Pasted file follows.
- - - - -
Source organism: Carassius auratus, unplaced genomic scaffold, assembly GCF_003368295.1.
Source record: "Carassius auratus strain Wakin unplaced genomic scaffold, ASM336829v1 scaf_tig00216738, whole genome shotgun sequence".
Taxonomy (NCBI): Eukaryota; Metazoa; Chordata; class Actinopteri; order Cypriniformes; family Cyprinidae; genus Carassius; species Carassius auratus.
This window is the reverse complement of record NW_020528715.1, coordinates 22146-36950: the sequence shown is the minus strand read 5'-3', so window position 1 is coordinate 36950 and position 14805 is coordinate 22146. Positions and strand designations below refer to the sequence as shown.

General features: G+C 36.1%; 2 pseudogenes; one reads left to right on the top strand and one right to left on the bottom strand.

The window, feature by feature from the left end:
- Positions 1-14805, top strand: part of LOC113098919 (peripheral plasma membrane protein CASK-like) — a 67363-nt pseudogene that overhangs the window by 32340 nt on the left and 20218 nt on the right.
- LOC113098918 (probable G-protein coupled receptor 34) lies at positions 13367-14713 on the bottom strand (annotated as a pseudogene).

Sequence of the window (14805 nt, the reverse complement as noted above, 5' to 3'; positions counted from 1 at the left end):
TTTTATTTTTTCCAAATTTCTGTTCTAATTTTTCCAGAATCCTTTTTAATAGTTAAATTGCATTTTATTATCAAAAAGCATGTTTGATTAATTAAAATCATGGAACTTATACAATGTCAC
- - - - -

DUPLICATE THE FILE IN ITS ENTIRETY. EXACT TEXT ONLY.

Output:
Source organism: Carassius auratus, unplaced genomic scaffold, assembly GCF_003368295.1.
Source record: "Carassius auratus strain Wakin unplaced genomic scaffold, ASM336829v1 scaf_tig00216738, whole genome shotgun sequence".
Taxonomy (NCBI): Eukaryota; Metazoa; Chordata; class Actinopteri; order Cypriniformes; family Cyprinidae; genus Carassius; species Carassius auratus.
This window is the reverse complement of record NW_020528715.1, coordinates 22146-36950: the sequence shown is the minus strand read 5'-3', so window position 1 is coordinate 36950 and position 14805 is coordinate 22146. Positions and strand designations below refer to the sequence as shown.

General features: G+C 36.1%; 2 pseudogenes; one reads left to right on the top strand and one right to left on the bottom strand.

The window, feature by feature from the left end:
- Positions 1-14805, top strand: part of LOC113098919 (peripheral plasma membrane protein CASK-like) — a 67363-nt pseudogene that overhangs the window by 32340 nt on the left and 20218 nt on the right.
- LOC113098918 (probable G-protein coupled receptor 34) lies at positions 13367-14713 on the bottom strand (annotated as a pseudogene).

Sequence of the window (14805 nt, the reverse complement as noted above, 5' to 3'; positions counted from 1 at the left end):
TTTTATTTTTTCCAAATTTCTGTTCTAATTTTTCCAGAATCCTTTTTAATAGTTAAATTGCATTTTATTATCAAAAAGCATGTTTGATTAATTAAAATCATGGAACTTATACAATGTCAC